If you are looking for a special dining experience, look no further. At Baco y Vaca you will find excellent food, incredible wines and cocktails, professional and attentive spot-on service. Baco y Vaca is owned by David Sakihama and has been open for 12 years.
One of the highlights of our experience at Baco y Vaca was José Bracamonte, their charming, knowledgeable and entertaining wine sommelier with 20 years of experience. The team of Traveling and Living in Peru had the pleasure of touring Baco y Vaca’s intimate and exquisite, private underground wine cave with José and viewed more than 1,000 bottles and over 70 wine labels. The wine cave may be reserved for up to 8 people to enjoy a unique wine experience. José is instrumental in the well-chosen variety of wines available at Baco y Vaca.
We proceeded to the cozy and modern rooftop terrace on the 2nd floor to begin our culinary experience. We began with a mason jar filled with artisanal pickled vegetables and peppers (encurtidos verduras y ajies) and an amazing breadbasket.
We sampled one of the newer cocktails at Baco y Vaca created by bartender, John Juarez. The Chilcano Nikkei was a refreshing concoction prepared with Cuatro Gallos Mosto Verde Torontel Pisco, aloe vera, rice wine (mirin), Sumó juice de kiuri (Japanese cucumber) and lime oil.
The Degustación de Hongos a la Parrilla (S/. 55) was a table pleaser. Five varieties of mushrooms: Oyster, Porcon, Shitake, Portobello, and button mushrooms were served on a mini charcoal grill at our table. This is definitely for the truest of mushroom lovers, unrelentingly mushroomy heaven. This is an ideal vegetarian option as well.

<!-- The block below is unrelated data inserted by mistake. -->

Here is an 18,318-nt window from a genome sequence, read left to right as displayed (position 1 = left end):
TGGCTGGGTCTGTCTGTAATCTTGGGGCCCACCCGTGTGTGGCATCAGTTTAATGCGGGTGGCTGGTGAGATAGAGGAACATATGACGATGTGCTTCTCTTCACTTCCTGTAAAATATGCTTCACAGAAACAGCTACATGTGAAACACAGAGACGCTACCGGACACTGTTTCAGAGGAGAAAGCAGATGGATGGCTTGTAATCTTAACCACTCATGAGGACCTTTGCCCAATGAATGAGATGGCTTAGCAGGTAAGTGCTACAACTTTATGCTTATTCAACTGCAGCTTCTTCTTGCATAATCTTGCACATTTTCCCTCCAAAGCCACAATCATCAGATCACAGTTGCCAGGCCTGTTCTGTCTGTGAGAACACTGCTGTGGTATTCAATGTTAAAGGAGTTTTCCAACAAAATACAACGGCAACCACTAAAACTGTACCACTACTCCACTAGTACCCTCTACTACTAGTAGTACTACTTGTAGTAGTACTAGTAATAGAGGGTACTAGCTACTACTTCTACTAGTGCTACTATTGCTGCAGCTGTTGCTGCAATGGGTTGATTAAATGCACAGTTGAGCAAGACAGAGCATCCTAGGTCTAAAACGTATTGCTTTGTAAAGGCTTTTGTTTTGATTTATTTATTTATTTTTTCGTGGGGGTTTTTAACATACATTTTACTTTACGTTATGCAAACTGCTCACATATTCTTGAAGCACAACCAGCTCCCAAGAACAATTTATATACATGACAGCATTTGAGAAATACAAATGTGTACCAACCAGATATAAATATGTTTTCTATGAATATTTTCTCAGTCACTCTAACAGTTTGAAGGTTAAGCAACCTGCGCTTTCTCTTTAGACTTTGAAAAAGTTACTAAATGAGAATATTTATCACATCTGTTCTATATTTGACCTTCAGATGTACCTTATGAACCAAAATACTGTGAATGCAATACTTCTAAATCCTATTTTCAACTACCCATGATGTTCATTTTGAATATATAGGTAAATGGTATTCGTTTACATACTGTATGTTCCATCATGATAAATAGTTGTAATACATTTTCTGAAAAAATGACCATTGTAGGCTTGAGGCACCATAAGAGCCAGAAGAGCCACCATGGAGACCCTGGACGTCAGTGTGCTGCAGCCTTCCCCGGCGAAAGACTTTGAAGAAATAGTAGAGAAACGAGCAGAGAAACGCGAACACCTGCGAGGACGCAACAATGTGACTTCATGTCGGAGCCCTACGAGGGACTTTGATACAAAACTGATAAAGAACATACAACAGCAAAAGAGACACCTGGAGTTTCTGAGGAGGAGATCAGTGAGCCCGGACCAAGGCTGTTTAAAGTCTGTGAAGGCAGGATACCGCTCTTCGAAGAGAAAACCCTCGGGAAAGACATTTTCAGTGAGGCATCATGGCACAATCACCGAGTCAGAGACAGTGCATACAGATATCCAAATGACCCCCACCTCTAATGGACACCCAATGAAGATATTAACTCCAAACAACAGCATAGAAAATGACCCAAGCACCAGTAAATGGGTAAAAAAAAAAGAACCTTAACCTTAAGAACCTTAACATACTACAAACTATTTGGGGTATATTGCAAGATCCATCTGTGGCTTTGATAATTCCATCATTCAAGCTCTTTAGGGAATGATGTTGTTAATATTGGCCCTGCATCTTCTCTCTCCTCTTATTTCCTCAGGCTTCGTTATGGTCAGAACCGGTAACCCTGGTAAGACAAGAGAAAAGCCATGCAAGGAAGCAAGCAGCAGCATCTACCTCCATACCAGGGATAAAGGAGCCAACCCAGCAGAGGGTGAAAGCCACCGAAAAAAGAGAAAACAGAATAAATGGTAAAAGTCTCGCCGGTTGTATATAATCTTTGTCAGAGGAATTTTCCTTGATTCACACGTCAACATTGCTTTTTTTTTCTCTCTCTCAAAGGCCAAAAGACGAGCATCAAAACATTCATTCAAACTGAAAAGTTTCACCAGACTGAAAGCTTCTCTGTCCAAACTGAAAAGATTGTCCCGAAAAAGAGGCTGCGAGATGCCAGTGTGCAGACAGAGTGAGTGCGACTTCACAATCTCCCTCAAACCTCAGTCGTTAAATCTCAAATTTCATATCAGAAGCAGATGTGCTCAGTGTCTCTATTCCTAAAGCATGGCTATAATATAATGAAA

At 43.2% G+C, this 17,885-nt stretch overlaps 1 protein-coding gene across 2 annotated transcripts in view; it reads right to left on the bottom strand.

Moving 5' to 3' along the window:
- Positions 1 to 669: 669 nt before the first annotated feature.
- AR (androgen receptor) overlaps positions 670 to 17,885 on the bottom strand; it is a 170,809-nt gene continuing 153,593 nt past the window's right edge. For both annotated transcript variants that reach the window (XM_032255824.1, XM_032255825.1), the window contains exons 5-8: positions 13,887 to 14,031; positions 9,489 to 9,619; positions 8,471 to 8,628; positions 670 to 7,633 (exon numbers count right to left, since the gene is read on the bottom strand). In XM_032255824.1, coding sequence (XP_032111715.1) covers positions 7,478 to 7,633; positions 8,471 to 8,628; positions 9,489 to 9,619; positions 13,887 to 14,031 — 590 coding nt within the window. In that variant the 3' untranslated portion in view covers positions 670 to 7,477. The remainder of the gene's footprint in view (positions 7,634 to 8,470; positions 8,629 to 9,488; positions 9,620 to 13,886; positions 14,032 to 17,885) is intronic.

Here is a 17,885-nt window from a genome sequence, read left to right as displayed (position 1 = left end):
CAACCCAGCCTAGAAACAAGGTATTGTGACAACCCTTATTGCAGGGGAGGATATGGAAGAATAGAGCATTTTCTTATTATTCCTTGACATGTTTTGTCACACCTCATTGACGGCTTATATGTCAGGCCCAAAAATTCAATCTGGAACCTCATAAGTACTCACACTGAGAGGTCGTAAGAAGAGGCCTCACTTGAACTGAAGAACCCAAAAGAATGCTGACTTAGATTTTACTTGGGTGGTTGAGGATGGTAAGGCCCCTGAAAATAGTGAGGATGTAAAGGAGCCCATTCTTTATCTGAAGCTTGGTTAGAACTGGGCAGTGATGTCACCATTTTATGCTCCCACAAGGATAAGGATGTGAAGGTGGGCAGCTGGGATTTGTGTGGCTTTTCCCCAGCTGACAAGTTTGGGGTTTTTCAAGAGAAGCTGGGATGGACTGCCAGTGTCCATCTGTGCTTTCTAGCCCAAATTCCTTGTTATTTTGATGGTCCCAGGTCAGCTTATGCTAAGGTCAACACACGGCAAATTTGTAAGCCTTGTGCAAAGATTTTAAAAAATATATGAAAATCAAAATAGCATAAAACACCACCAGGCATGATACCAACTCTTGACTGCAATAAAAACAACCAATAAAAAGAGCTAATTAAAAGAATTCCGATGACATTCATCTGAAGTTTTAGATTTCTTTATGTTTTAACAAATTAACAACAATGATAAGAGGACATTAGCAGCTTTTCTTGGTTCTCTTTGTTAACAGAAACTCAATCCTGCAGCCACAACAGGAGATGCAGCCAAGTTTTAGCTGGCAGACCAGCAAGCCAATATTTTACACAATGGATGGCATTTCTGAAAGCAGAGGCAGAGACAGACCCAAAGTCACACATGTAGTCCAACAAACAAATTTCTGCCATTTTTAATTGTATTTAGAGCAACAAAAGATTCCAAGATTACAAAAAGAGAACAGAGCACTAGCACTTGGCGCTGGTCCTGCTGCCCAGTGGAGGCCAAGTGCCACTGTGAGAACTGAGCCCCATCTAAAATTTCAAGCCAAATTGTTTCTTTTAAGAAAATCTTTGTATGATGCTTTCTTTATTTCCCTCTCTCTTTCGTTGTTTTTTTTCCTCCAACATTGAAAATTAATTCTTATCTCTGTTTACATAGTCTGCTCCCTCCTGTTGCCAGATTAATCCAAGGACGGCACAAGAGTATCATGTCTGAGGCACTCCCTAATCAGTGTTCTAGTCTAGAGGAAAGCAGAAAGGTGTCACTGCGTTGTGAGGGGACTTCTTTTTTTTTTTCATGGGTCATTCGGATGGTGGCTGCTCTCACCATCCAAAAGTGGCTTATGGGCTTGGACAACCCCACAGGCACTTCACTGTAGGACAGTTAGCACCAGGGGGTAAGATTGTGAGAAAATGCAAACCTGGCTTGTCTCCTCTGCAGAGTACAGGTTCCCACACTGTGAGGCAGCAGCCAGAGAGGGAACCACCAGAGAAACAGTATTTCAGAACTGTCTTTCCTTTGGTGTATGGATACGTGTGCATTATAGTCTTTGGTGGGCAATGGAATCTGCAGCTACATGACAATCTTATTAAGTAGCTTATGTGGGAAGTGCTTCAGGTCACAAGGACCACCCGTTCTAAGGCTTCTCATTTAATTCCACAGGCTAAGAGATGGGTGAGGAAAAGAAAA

The first wine we sampled was the superb, award-winning Peruvian wine from the Ica Valley, Tacama Seleccion Especial Alicante Bouschet. José informed us that this grape was “rescued” and no one else prepares this wine. It is a cross of Petit Bouschet and Grenache. It spends six months in a French oak barrel. It was the ideal wine to accompany the first few dishes.
Baco y Vaca is well known for its specialization in high-quality beef and grilled dishes. The big surprise the day of our visit was their preparations of the classic Peruvian dishes that we sampled. Hats off to head chef, José Siguas, and his culinary team, including César Sequeiros. These dishes were extraordinary and deeply flavorful.
For the adventurous diner, the Cuy Crocante Cocido a Baja Temperatura con Papita Nativa y Capchi (S/. 99) was definitely a winner. The guinea pig was crunchy on the outside and the meat inside was tender. It was fried twice in aromatic oil and lard (clarified pork fat) to improve the texture and slow-cooked for 45 minutes. The crunchy cuy was presented resting on top of a generous portion of “corazon rojo” cubed Andean potatoes from Tumbay and the marvelous fresh cheese “capchi” mixed with huacatay and other Andean herbs. This was definitely one of the most eye-pleasing and delicious renditions of this dish that I have had the pleasure to eat. Baco y Vaca’s version elevated this dish from respectable to memorable.
Another wine we thoroughly enjoyed was also from the Ica Valley vineyard, Tacama Don Manuel Petit Verdot. This wine was a bit more robust than the first wine we sampled. Petit Verdot is a variety of red wine grape, principally used in classic Bordeaux blends.